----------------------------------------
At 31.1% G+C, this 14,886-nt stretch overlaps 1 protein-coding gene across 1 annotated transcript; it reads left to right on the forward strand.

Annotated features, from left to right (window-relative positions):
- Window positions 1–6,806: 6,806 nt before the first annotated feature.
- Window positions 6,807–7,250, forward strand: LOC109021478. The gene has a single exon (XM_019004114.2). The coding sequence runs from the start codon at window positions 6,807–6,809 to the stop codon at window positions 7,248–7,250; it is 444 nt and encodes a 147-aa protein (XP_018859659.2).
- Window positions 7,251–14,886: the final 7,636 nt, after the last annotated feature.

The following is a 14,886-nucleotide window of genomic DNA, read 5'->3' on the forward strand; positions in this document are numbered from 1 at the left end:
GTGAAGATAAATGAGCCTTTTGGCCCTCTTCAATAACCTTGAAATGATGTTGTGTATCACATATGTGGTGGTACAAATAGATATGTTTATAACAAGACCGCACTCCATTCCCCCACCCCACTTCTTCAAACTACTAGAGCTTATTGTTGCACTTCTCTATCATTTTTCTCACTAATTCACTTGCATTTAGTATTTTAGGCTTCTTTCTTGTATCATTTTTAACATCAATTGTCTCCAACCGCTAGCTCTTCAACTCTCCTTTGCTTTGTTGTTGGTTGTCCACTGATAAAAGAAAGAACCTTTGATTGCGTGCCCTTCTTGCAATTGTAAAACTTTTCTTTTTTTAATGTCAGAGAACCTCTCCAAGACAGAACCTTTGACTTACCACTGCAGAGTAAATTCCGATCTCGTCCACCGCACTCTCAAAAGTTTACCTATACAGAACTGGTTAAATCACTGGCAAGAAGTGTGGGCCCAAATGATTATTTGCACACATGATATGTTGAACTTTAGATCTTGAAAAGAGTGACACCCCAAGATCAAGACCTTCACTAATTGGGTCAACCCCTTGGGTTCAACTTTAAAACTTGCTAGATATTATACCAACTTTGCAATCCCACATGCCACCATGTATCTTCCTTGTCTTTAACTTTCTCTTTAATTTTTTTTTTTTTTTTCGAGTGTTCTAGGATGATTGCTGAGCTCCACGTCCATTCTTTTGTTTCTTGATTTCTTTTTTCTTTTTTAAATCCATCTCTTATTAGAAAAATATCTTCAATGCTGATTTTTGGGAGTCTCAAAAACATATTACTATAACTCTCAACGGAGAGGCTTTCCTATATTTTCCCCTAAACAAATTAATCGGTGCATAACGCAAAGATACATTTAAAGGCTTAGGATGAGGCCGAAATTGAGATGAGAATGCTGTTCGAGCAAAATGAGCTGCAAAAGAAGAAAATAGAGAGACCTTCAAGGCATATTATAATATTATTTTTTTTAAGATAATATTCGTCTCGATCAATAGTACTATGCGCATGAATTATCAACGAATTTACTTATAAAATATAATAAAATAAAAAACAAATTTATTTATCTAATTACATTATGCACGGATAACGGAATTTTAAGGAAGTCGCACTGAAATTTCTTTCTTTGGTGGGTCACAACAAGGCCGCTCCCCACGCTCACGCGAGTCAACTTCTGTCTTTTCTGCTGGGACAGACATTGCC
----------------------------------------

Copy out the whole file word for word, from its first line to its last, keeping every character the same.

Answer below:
At 31.1% G+C, this 14,886-nt stretch overlaps 1 protein-coding gene across 1 annotated transcript; it reads left to right on the forward strand.

Annotated features, from left to right (window-relative positions):
- Window positions 1–6,806: 6,806 nt before the first annotated feature.
- Window positions 6,807–7,250, forward strand: LOC109021478. The gene has a single exon (XM_019004114.2). The coding sequence runs from the start codon at window positions 6,807–6,809 to the stop codon at window positions 7,248–7,250; it is 444 nt and encodes a 147-aa protein (XP_018859659.2).
- Window positions 7,251–14,886: the final 7,636 nt, after the last annotated feature.

The following is a 14,886-nucleotide window of genomic DNA, read 5'->3' on the forward strand; positions in this document are numbered from 1 at the left end:
GTGAAGATAAATGAGCCTTTTGGCCCTCTTCAATAACCTTGAAATGATGTTGTGTATCACATATGTGGTGGTACAAATAGATATGTTTATAACAAGACCGCACTCCATTCCCCCACCCCACTTCTTCAAACTACTAGAGCTTATTGTTGCACTTCTCTATCATTTTTCTCACTAATTCACTTGCATTTAGTATTTTAGGCTTCTTTCTTGTATCATTTTTAACATCAATTGTCTCCAACCGCTAGCTCTTCAACTCTCCTTTGCTTTGTTGTTGGTTGTCCACTGATAAAAGAAAGAACCTTTGATTGCGTGCCCTTCTTGCAATTGTAAAACTTTTCTTTTTTTAATGTCAGAGAACCTCTCCAAGACAGAACCTTTGACTTACCACTGCAGAGTAAATTCCGATCTCGTCCACCGCACTCTCAAAAGTTTACCTATACAGAACTGGTTAAATCACTGGCAAGAAGTGTGGGCCCAAATGATTATTTGCACACATGATATGTTGAACTTTAGATCTTGAAAAGAGTGACACCCCAAGATCAAGACCTTCACTAATTGGGTCAACCCCTTGGGTTCAACTTTAAAACTTGCTAGATATTATACCAACTTTGCAATCCCACATGCCACCATGTATCTTCCTTGTCTTTAACTTTCTCTTTAATTTTTTTTTTTTTTTTCGAGTGTTCTAGGATGATTGCTGAGCTCCACGTCCATTCTTTTGTTTCTTGATTTCTTTTTTCTTTTTTAAATCCATCTCTTATTAGAAAAATATCTTCAATGCTGATTTTTGGGAGTCTCAAAAACATATTACTATAACTCTCAACGGAGAGGCTTTCCTATATTTTCCCCTAAACAAATTAATCGGTGCATAACGCAAAGATACATTTAAAGGCTTAGGATGAGGCCGAAATTGAGATGAGAATGCTGTTCGAGCAAAATGAGCTGCAAAAGAAGAAAATAGAGAGACCTTCAAGGCATATTATAATATTATTTTTTTTAAGATAATATTCGTCTCGATCAATAGTACTATGCGCATGAATTATCAACGAATTTACTTATAAAATATAATAAAATAAAAAACAAATTTATTTATCTAATTACATTATGCACGGATAACGGAATTTTAAGGAAGTCGCACTGAAATTTCTTTCTTTGGTGGGTCACAACAAGGCCGCTCCCCACGCTCACGCGAGTCAACTTCTGTCTTTTCTGCTGGGACAGACATTGCC